Annuals Change With The Seasons

50930thumbLike it or not, the warm season annuals that were so flashy all through spring and summer will eventually need to be replaced with cool season annuals to provide color through winter. It is always unpleasant to pull up the annuals of a previous season while they are still blooming, even if they are already getting scruffy and discolored. It is actually easier if they got roasted by recent warmth.

Some warm season annuals last longer than others. Many are actually perennials that can be overplanted with new cool season annuals as they get cut back or go dormant through their ‘off’ season. Some cur back perennials may not survive through winter; but those that do can regenerate next spring, just as the cool season annuals that obscured them all winter are finishing.

Wax begonias, for example, are warm season annuals that can continue to bloom until they get frosted. Where sheltered from frost, they only need to be cut back because partial defoliation exposes knobby bare stems. If they can be hidden by pansies or violas through their bare phase, they never need to be removed, and some will be happy to regenerate in spring.

Conversely, cyclamen, sweet William, chrysanthemum and some primroses are cool season annuals that have the potential to survive under the lush growth of warm season annuals next summer; but that is a topic for later. (Some people are allergic to primroses like poison oak.) Iceland poppy and ornamental cabbage and kale are not so perennial, but are quite colorful through winter.

Alyssum and nasturtium really are annuals that do not survive much more than one year. However, they can perform through summer where sheltered from heat, or through winter where sheltered from cold. In ideal situations, their self sown seedling replace deteriorating older plants, so that they can perform throughout the year. Nasturtium should be planted as seed, not from cell packs.

Calendula is a popular cool season annual early in the season, but may not last through the end of winter. Yet it is popular because it is so excellent through autumn. Chrysanthemums are even flashier, although they are often replaced as soon their first bloom phase finishes.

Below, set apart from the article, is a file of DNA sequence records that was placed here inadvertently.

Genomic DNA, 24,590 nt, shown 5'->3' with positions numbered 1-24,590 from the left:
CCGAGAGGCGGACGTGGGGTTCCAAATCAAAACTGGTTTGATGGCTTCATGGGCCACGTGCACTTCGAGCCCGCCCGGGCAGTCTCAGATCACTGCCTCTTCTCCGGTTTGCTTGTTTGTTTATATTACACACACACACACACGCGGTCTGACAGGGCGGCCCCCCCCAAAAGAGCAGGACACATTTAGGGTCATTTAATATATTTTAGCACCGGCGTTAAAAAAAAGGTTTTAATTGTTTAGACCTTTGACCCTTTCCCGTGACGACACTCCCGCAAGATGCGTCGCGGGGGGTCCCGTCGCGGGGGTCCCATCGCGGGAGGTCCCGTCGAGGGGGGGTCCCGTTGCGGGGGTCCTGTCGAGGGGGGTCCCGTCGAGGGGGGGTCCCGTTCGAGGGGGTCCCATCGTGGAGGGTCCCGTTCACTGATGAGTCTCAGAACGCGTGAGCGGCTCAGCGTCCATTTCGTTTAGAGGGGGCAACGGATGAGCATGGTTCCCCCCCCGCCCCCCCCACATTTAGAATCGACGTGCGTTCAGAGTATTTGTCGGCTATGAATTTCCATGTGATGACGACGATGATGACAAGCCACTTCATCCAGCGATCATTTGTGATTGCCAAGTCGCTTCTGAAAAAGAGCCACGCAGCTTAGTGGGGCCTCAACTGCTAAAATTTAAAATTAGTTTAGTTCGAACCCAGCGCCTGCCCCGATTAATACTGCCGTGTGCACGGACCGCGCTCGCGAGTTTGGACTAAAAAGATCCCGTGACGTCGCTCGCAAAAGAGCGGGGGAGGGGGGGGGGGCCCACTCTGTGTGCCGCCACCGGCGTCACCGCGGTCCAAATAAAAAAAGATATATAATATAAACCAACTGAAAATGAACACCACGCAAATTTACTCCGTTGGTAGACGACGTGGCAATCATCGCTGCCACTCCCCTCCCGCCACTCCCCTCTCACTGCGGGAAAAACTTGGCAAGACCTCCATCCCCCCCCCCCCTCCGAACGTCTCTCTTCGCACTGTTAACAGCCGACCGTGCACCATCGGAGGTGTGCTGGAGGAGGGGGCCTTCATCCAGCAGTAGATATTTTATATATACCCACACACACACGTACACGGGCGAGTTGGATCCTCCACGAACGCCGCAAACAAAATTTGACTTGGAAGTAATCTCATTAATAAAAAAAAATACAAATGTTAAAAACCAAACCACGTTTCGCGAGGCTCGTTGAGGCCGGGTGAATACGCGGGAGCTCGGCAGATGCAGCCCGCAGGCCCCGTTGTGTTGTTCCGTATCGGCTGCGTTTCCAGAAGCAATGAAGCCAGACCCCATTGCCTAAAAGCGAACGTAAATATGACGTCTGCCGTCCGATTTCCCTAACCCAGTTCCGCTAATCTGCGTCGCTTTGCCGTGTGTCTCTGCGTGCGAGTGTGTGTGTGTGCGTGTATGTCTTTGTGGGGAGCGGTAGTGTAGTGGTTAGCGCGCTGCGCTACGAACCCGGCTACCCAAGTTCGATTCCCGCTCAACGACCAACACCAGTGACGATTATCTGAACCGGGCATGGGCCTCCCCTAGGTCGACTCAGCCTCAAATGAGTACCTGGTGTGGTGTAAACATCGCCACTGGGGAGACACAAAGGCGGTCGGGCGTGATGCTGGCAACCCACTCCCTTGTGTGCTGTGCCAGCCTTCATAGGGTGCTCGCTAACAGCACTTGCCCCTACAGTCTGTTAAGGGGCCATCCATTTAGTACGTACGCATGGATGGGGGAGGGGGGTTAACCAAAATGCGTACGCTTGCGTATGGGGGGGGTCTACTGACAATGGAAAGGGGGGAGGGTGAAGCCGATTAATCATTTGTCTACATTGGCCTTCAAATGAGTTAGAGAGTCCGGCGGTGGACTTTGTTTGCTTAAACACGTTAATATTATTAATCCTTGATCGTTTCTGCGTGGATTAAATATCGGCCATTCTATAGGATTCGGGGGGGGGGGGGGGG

Start Cool Season Annuals Early

30925Twice a year, it becomes necessary to discuss the unpleasantries of pulling up the flowering annuals (as well as vegetable plants) of one season, to relinquish space for those of the next season. Just a few months ago, cool season annuals got replaced with warm season annuals. Now, those same warm season annuals will get replaced with cool season annuals for the next few months.

It is unpleasant because the outgoing annuals are probably still blooming when it is time for them to go. It might be easier to wait for cool season annuals to get roasted by hot weather, or for warm season annuals to get frosted. Unfortunately, by that time, the incoming annuals would be at a disadvantage. Hot or cold weather is also uncomfortable for plants that are not yet established.

Sure, warm season annuals like warmth, but only after they have sufficiently dispersed their roots to sustain their growth during warm weather. This is most efficiently accomplished while the weather is still mild earlier within their season. Cool season annuals likewise do not mind cool weather, but do not grow as well as they do during the warmer weather earlier within their season.